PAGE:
Given the way power works, the only one that can really challenge banks hegemony are other corporations. For example, Walmart teams up with generic drug makers (in competition with expensive brand-name alternatives) to reduce the healthcare benefits they pay to their employees.

On requirement would be to have direct access to customers so they can actually convert their cash into that digital currency. For example, online realtors are dependent on banks and their electronic payment networks to essentially get cash into the system. 

So likely a retailer alliance could be something that poses a challenge to banks and their networks. 

Amazon already has Amazon Coin, but I think that if they teamed up with Walmart you would have something that basically has wide acceptance. And that's when the games will begin.

Retailers also have an incentive to cut-out the banks and save those credit card fees. However, for this to have user acceptance the retailers would need to give their consumers a cut. 

But would this be a true cryptocurrency? 

Such a currency would likely take a permissioned or private blockchain route. Essentially, there will be a need for 'independent verifiers' (instead of miners) that will ensure that the transactions are properly accounted for. This is likely cheaper than using miners which are costly in terms of the energy costs that have to be paid

Although I think external auditors could play the role of the independent verifier, these systems can be highly automated and an assurance model can be developed where you have real-time assurance as the source documents would be digital. This is assuming that the cryptographic keys can be relied on for such a purpose and auditors are able to get "effortless" access to such evidence and systems. So it may lead to a renaissance in the audit but may help auditors realize their potential within the field of audit data analytics and more broadly as data scientists. 

This speaks to one of the key aspects of automated audits that I raised on this post. As promised, my plan is to delve deeper on this topic, where we can look at how blockchain can facilitate AI or automated audits.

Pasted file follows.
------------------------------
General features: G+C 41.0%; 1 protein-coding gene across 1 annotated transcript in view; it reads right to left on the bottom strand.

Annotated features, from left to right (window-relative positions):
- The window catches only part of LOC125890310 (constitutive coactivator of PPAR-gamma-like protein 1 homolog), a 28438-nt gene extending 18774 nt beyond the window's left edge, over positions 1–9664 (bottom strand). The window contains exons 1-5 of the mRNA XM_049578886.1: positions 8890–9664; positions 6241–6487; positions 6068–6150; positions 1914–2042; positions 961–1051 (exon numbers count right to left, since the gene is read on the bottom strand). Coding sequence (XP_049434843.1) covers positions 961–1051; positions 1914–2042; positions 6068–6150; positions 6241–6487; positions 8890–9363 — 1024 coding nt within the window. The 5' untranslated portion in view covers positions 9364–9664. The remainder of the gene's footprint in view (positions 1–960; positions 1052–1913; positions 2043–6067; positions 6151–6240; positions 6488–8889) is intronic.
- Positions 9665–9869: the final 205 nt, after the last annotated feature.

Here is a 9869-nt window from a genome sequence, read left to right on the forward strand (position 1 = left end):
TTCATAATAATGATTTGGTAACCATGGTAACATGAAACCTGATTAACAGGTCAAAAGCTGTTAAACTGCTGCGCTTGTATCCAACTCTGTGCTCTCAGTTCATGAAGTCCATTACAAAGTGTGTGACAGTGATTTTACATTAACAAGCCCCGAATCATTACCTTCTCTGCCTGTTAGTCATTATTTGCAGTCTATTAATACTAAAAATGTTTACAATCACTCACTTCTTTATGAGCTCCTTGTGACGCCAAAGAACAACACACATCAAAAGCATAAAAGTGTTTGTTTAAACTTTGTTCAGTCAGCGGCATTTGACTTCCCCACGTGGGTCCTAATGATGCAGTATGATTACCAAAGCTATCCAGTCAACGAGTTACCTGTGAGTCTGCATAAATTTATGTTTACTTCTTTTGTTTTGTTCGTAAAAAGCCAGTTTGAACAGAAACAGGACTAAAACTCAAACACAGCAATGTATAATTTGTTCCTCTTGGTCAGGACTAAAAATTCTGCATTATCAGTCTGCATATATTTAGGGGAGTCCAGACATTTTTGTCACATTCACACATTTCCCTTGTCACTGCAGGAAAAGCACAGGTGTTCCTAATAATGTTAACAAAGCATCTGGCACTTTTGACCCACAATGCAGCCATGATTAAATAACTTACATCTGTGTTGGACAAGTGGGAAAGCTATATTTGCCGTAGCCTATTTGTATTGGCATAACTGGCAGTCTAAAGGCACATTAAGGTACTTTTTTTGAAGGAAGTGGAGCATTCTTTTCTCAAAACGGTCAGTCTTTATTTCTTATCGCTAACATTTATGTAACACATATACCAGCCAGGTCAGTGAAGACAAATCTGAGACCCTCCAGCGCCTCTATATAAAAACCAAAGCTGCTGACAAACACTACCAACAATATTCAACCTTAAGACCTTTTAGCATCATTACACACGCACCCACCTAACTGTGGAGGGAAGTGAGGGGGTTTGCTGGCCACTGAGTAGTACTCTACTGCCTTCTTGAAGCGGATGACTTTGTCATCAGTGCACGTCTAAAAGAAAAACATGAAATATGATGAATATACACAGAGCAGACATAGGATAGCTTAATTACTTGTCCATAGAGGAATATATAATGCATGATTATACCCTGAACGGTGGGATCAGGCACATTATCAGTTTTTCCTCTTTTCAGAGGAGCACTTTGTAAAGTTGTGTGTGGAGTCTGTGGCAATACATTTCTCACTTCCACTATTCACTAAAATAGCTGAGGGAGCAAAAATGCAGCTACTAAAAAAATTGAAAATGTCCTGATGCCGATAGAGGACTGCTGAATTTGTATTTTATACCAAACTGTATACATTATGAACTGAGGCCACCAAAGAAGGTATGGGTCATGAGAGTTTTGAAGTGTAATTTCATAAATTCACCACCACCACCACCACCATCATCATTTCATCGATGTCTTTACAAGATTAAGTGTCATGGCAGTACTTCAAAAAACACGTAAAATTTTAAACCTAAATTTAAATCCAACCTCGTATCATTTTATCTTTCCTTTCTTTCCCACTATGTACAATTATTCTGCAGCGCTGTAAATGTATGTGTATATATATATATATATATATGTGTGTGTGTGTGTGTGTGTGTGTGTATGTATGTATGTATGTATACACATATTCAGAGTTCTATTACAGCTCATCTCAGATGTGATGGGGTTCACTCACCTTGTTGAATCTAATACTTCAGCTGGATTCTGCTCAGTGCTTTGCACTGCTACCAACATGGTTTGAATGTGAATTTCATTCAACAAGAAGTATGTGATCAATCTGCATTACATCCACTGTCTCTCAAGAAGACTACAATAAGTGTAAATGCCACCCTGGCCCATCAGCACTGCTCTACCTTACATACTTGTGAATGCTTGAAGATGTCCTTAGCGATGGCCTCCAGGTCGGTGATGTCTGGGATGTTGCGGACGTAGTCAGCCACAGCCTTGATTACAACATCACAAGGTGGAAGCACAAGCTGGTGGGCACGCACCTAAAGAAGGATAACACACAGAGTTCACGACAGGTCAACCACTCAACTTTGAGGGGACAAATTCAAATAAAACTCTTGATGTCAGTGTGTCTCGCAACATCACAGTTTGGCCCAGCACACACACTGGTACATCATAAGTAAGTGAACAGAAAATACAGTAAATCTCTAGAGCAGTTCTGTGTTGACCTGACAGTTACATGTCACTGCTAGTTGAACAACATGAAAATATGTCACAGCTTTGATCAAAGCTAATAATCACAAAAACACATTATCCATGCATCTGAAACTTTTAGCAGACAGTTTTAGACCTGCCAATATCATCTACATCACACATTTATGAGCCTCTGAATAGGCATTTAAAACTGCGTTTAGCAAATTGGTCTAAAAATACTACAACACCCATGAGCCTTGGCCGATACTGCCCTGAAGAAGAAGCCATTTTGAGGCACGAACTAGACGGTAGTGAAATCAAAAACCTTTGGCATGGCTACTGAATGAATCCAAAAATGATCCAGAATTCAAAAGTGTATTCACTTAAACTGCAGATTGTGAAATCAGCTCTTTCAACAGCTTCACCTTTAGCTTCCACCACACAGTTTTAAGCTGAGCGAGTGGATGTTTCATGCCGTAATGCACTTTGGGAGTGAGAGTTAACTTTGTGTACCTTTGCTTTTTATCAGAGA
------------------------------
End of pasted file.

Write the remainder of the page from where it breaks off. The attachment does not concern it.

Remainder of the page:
Ultimately, banks play a critical role in extending credit which essentially makes them gatekeepers of the consumer economy. However, other companies, largely the tech sector, are hoarding cash:

Courtesy of Business Insider

So the question is whether these non-banks could move into bank territory. For example, Rogers Wireless (cell phone provider) is also a bank. That being said, it likely won't be a revolution but could be something that evolves over time that steadily erodes bank power. However, that would mean that the banks would take this lying down and I don't think that the Empire will go out without a fight. 

Monday, September 11, 2017

Serendipity: Beyond the reach of Robot Professionals?

Came across a story about how Dr. Behfar Ehdaie at Memorial Sloan Kettering Cancer Center was figuring out how to deal with the emotions that come with a discovery of prostate cancer. His novel solution gives may give us some insights into the limits of robots in the professional world.

What he found was that his patients opted for radical treatments, such as surgery or chemotherapy, that resulted in side-effects that actually ended up being more harmful. To use a cliche, the cure was worse than the cancer.

For such patients, "the medical consensus is that active surveillance often is the appropriate treatment for small early tumors". Of course, such an approach is not risk-free, but the problem is that "despite the data showing that this approach is safe, about 50% of eligible men don’t get it either because they turn it down or their physicians don’t embrace it. Medical experts say many men have been overtreated, as their cancers probably posed little immediate danger."

What was his solution?

Negotiate with patients.

As noted in the WSJ article referenced above, he contacted Harvard professor Deepak Malhotra who had authored an article on the topic to develop strategies on negotiating with the patient. Leveraging lessons from behavioral economics was to make monitoring the anchor instead of surgery or chemo. Dr. Ehdaie and professor Malhotra devised a lecture that was delivered to doctors to help them learn from Dr. Ehdaie's successes with this approach.

But what does this have to do with limits of robot-professionals or robopros?

When it comes to cancer treatment and robots, one can't complete the conversation without mentioning IBM's Watson "Oncology Edition". In fact, IBM has a partnership with the same Memorial Sloan Kettering Cancer Center that Dr. Ehdaie works at. Here is a promo-video that speaks to the promise of Watson:

The key to understanding the limits to robot-professionals is the backstory on how Dr. Ehdaie first decided to explore negotiations a way to deal with the issue.

This is where serendipity comes to play.